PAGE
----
Rolex: As Unique As They Are Common

The majority of people who don’t like Rolex attribute this to one perception, that the brand is ‘common’. I’m not going to argue with that, of course the brand is common, it’s the most iconic watch company in the world and the most collected. Why is it the most collected? Because it’s arguably the most interesting company in the history of Horology.

Any Rolex collector will be able to nominate the differences between serial numbers within specific models, it’s what they do. I’m not saying you should all download the 100 Years of Rolex app listing every serial number they’ve ever produced and rote learn them all so you too can pick the intricacies between each serial number. (You should download it, it’s fantastic – $11.99 well spent) I’m just trying to make everyone aware that among the plethora of serial numbers and models that make the brand ‘common’ to the eye of the average Rolex beholder are some serious watches that are far more unique and collectible then your co-workers ‘limited edition’ Breitling for Bentley.

Nothing excites me more than the thought of being approached by your typical ‘Watch Guy’ rocking his oversized U-Boat and having him make a snide remark about the Submariner on my wrist. The poor chap, to the ignorant it is just a Submariner but to the educated and insightful it’s a very special Submariner because it bares the name Tiffany & Co. on the dial.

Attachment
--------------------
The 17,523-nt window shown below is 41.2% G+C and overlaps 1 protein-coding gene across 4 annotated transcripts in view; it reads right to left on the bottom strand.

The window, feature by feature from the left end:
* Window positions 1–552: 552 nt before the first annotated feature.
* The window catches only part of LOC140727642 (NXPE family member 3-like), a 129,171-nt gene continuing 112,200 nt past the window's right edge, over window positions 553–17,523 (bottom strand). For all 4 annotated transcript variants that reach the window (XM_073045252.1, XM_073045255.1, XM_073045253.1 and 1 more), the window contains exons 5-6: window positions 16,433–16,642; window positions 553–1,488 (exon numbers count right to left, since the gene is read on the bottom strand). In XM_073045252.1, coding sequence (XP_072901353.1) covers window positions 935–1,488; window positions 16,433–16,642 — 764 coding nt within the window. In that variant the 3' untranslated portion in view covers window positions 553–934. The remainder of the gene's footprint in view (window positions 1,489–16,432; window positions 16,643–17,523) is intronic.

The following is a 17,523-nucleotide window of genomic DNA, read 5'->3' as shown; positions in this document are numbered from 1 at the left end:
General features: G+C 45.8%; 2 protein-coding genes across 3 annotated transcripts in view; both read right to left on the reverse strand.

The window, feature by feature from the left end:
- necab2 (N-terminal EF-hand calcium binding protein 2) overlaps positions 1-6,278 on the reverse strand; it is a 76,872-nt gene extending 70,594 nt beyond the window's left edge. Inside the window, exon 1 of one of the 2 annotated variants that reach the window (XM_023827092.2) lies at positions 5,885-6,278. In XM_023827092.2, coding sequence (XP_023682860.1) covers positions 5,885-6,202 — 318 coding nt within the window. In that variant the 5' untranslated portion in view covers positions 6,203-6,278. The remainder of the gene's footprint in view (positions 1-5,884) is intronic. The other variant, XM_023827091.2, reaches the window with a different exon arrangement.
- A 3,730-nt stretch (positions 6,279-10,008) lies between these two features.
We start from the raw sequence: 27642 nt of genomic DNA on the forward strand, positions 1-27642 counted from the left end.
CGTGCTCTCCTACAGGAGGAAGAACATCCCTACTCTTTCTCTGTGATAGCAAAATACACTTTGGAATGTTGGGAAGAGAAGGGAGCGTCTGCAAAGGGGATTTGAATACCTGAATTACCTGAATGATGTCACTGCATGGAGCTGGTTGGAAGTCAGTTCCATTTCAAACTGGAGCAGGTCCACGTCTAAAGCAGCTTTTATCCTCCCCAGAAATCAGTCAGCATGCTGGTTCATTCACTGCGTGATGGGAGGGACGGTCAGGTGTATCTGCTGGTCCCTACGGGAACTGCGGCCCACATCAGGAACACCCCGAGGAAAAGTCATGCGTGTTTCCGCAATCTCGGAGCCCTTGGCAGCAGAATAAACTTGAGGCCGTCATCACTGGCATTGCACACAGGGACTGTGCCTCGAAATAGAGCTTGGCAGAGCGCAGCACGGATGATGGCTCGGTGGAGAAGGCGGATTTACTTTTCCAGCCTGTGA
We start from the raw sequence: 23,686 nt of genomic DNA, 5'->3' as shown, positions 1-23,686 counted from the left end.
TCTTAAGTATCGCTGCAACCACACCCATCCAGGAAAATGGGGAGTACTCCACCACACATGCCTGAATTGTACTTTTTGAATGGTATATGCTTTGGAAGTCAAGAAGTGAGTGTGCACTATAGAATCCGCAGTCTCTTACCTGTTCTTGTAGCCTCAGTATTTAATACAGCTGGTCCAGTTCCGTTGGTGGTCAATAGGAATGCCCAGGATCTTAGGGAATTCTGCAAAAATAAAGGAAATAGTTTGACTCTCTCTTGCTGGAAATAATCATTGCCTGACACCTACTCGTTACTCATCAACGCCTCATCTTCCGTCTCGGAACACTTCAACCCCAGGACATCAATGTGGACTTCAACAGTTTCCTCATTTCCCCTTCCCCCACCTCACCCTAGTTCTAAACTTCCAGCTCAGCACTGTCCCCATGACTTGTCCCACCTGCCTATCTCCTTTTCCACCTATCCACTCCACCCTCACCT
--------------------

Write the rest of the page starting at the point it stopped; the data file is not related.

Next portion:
1960’s Submariner ref. 5513 with papers

The Tiffany & Co. Rolex are ‘ordinary’ watches and possess no technical superiority. What they do have is the retailer’s name added to the dial, often completed in the New York City store by a watchmaker with a pencil and paint or by the dial manufacturer under control of the store. Tiffany & Co. started putting their name on all Rolex models they began selling in the 1950s and there are important variations of the font type used for the dial markings over the decades, which makes the expertise of these watches very complicated. What we do know is they are highly sought after and a man who wears one is certainly considered knowledgeable and respected amongst Rolex elite.

Late 1950’s Explorer with very rare markings.

Late 1970’s Submariner ref. 1680 (for sale on Ebay)

These interesting models are what makes Rolex such a desired brand. I’m not an expert on vintage Rolex by any means, but if I saw any gentleman wearing such a watch I would admire his taste maybe even more than I would seeing a man wearing a modern day Patek or A.Lange*. As a buyer you show depth and a keen interest in Horology by purchasing a Rolex like this and these are the values one must admire most in a watch enthusiast.

*I would be outrageously impressed to see any man wearing either of these brands as long as he appreciated it.
The absolute grail. ref. 6239 Daytona Paul Newman. This one sold recently at Christies for $143,000 US.




James is the Founder and Editor of The Versatile Gent.

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